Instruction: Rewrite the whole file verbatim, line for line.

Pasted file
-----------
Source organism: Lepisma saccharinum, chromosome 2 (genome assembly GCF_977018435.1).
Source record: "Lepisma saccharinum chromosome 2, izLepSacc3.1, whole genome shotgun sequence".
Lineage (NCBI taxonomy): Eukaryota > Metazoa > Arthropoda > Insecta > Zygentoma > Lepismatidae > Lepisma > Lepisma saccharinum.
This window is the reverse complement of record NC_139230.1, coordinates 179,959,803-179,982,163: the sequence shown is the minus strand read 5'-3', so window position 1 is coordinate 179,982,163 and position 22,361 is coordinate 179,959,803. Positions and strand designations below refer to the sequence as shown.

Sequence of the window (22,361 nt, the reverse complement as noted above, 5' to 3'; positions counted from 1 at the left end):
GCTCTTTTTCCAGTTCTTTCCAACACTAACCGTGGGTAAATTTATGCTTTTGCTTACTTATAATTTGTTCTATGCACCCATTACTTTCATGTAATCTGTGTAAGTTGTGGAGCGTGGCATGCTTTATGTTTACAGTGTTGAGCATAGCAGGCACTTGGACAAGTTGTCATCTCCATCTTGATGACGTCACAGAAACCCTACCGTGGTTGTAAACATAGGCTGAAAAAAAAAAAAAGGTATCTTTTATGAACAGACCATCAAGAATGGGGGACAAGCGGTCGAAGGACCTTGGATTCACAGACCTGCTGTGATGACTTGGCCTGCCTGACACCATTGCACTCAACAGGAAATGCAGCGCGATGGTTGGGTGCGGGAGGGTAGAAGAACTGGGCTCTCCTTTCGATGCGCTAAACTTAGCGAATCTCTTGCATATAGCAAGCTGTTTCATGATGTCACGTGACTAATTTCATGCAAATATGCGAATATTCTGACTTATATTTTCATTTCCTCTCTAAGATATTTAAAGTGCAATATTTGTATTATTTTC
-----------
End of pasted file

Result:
Source organism: Lepisma saccharinum, chromosome 2 (genome assembly GCF_977018435.1).
Source record: "Lepisma saccharinum chromosome 2, izLepSacc3.1, whole genome shotgun sequence".
Lineage (NCBI taxonomy): Eukaryota > Metazoa > Arthropoda > Insecta > Zygentoma > Lepismatidae > Lepisma > Lepisma saccharinum.
This window is the reverse complement of record NC_139230.1, coordinates 179,959,803-179,982,163: the sequence shown is the minus strand read 5'-3', so window position 1 is coordinate 179,982,163 and position 22,361 is coordinate 179,959,803. Positions and strand designations below refer to the sequence as shown.

Sequence of the window (22,361 nt, the reverse complement as noted above, 5' to 3'; positions counted from 1 at the left end):
GCTCTTTTTCCAGTTCTTTCCAACACTAACCGTGGGTAAATTTATGCTTTTGCTTACTTATAATTTGTTCTATGCACCCATTACTTTCATGTAATCTGTGTAAGTTGTGGAGCGTGGCATGCTTTATGTTTACAGTGTTGAGCATAGCAGGCACTTGGACAAGTTGTCATCTCCATCTTGATGACGTCACAGAAACCCTACCGTGGTTGTAAACATAGGCTGAAAAAAAAAAAAAGGTATCTTTTATGAACAGACCATCAAGAATGGGGGACAAGCGGTCGAAGGACCTTGGATTCACAGACCTGCTGTGATGACTTGGCCTGCCTGACACCATTGCACTCAACAGGAAATGCAGCGCGATGGTTGGGTGCGGGAGGGTAGAAGAACTGGGCTCTCCTTTCGATGCGCTAAACTTAGCGAATCTCTTGCATATAGCAAGCTGTTTCATGATGTCACGTGACTAATTTCATGCAAATATGCGAATATTCTGACTTATATTTTCATTTCCTCTCTAAGATATTTAAAGTGCAATATTTGTATTATTTTC